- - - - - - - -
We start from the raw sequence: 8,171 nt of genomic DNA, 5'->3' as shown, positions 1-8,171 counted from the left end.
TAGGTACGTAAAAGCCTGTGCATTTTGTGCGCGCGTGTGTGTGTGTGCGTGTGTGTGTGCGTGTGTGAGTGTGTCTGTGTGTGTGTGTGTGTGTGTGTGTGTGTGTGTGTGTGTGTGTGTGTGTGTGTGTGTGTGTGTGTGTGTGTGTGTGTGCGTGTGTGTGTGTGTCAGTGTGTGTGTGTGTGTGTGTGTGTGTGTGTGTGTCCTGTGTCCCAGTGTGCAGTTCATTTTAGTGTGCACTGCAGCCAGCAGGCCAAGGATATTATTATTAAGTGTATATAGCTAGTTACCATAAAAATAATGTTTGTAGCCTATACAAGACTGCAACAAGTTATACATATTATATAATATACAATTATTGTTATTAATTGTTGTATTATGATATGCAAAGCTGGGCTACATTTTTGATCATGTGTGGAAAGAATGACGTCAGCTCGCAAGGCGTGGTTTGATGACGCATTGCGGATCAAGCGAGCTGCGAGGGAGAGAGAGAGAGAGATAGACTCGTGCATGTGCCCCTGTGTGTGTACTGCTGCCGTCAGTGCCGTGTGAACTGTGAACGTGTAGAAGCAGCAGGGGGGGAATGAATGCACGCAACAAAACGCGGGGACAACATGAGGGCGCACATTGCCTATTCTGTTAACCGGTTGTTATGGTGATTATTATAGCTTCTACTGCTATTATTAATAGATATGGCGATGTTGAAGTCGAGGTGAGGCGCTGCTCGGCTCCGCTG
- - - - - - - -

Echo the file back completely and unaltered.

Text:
We start from the raw sequence: 8,171 nt of genomic DNA, 5'->3' as shown, positions 1-8,171 counted from the left end.
TAGGTACGTAAAAGCCTGTGCATTTTGTGCGCGCGTGTGTGTGTGTGCGTGTGTGTGTGCGTGTGTGAGTGTGTCTGTGTGTGTGTGTGTGTGTGTGTGTGTGTGTGTGTGTGTGTGTGTGTGTGTGTGTGTGTGTGTGTGTGTGTGTGTGTGCGTGTGTGTGTGTGTCAGTGTGTGTGTGTGTGTGTGTGTGTGTGTGTGTGTCCTGTGTCCCAGTGTGCAGTTCATTTTAGTGTGCACTGCAGCCAGCAGGCCAAGGATATTATTATTAAGTGTATATAGCTAGTTACCATAAAAATAATGTTTGTAGCCTATACAAGACTGCAACAAGTTATACATATTATATAATATACAATTATTGTTATTAATTGTTGTATTATGATATGCAAAGCTGGGCTACATTTTTGATCATGTGTGGAAAGAATGACGTCAGCTCGCAAGGCGTGGTTTGATGACGCATTGCGGATCAAGCGAGCTGCGAGGGAGAGAGAGAGAGAGATAGACTCGTGCATGTGCCCCTGTGTGTGTACTGCTGCCGTCAGTGCCGTGTGAACTGTGAACGTGTAGAAGCAGCAGGGGGGGAATGAATGCACGCAACAAAACGCGGGGACAACATGAGGGCGCACATTGCCTATTCTGTTAACCGGTTGTTATGGTGATTATTATAGCTTCTACTGCTATTATTAATAGATATGGCGATGTTGAAGTCGAGGTGAGGCGCTGCTCGGCTCCGCTG